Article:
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How to Qualify for a Consumer Proposal in Canada


How to qualify for a consumer proposal in canada

Key Takeaways


A consumer proposal is a debt-relief solution regulated by the Office of Superintendent of Bankruptcy in Canada. It allows individuals with excessive unsecured debts to negotiate a repayment plan with their creditors. By proposing a revised payment term, often for a fraction of the total debt, individuals can avoid bankruptcy and work towards becoming debt-free.


What is a Consumer Proposal?


A consumer proposal is a debt-relief solution for providing a way for individuals with excessive unsecured debts to negotiate a repayment plan with their creditors. It is a legal process administered by a Licensed Insolvency Trustee (LIT). It involves offering a new payment plan to the creditors, often for less than the total amount owed. The proposal must be approved by the majority of your creditors, and once approved, it becomes legally binding for all involved parties. It is a government-regulated process by the Office of Superintendent of Bankruptcy in Canada.


Benefits of Consumer Proposals


Consumer proposals present several advantages:

  1. Debt Reduction: Consumer proposals can reduce your unsecured debt by up to 85%.

  2. Interest Freeze: All interest and penalties on your debts are frozen upon filing a consumer proposal.

  3. Asset Retention: Unlike in bankruptcy, with a consumer proposal, you get to keep your assets, including your home, car, and equity.

  4. Legal Protection: A consumer proposal provides a stay of proceedings, ending any legal actions like wage garnishments, collection calls, liens, and bank account freezes.

Eligibility for a Consumer Proposal


To qualify for a consumer proposal, you must meet the following criteria:

  1. Individual: Consumer proposals are only for individuals, not corporations or businesses and must be at least 18 years of age.

  2. Insolvency: You must be unable to pay your debts as they come due, or your assets are worth less than your unsecured debts.

  3. Debt Limit: Your total unsecured debts must be more than $1,000 but less than $250,000, excluding the mortgage on your primary residence.

  4. Stable Income: You must have a steady source of income to make the agreed-upon monthly payments.

The Role of a Licensed Insolvency Trustee (LIT)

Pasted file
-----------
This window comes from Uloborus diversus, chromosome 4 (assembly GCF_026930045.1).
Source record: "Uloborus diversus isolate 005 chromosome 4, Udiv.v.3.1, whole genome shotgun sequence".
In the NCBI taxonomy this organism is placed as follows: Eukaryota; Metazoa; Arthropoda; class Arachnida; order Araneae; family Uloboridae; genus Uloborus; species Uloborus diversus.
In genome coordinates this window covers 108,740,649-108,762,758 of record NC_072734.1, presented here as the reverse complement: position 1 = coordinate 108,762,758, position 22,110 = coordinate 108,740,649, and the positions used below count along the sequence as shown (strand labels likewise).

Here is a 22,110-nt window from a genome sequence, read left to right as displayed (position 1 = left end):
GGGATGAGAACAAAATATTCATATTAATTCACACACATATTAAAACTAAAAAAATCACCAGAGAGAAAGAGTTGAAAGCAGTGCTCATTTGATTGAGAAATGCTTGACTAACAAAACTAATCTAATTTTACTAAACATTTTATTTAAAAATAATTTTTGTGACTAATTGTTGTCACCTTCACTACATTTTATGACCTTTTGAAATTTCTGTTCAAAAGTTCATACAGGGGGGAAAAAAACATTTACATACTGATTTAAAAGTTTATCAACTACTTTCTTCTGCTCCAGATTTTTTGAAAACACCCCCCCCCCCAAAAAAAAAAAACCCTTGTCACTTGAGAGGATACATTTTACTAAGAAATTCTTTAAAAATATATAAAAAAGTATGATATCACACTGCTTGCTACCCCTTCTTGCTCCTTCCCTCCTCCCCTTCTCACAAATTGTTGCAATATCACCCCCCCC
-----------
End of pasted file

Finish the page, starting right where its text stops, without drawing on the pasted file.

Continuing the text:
A Licensed Insolvency Trustee is a federally regulated professional who provides advice and services to individuals and businesses with debt problems. They are the only professionals in Canada legally able to file all forms of debt relief, including consumer proposals. They will act in the role of Consumer Proposal Administrator.


The Consumer Proposal Process


The process of filing a consumer proposal involves several steps:

  1. Initial Consultation: The first step is to meet with a Licensed Insolvency Trustee, who will conduct a comprehensive financial assessment of your situation.

  2. Proposal Preparation: If a consumer proposal is deemed the right debt relief option, the LIT will help you prepare the proposal, outlining how much you can afford to pay back and over what period.

  3. Proposal Filing: The LIT files the consumer proposal with the Office of the Superintendent of Bankruptcy, who then sends it to your creditors for consideration.

  4. Creditors Voting: Creditors have 45 days to vote to accept or reject the proposal.

  5. Proposal Accepted: If the majority of creditors accept the proposal, it becomes legally binding. You start making payments to the LIT, who then distributes the funds to your creditors.


You can learn more about how a consumer proposal works in The Complete Guide to Consumer Proposal in Canada.


Joint Consumer Proposals


Joint consumer proposals are an option for individuals with substantially similar debts, such as spouses or common-law partners. The total debts for joint proposals must not exceed $500,000, excluding the mortgage on the principal residence.


Consumer Proposal vs. Bankruptcy


Choosing between a consumer proposal and bankruptcy depends on your specific financial situation. If you have assets that you might lose in bankruptcy, have a high income, or can afford to make some monthly payments to your creditors, a consumer proposal may be a better option.


A Lifeline for the Financially Distressed


In conclusion, a consumer proposal is an effective debt relief solution for those struggling with unmanageable unsecured debts. It can provide a path to financial stability without the devastating effects of bankruptcy. However, seeking advice from a Licensed Insolvency Trustee is essential to understand the best option based on your unique financial situation.


If you are considering a consumer proposal to reduce your debts, the Litvack Group would be happy to have a Free Consultation to discuss your financial circumstances and review your options. Contact us today!


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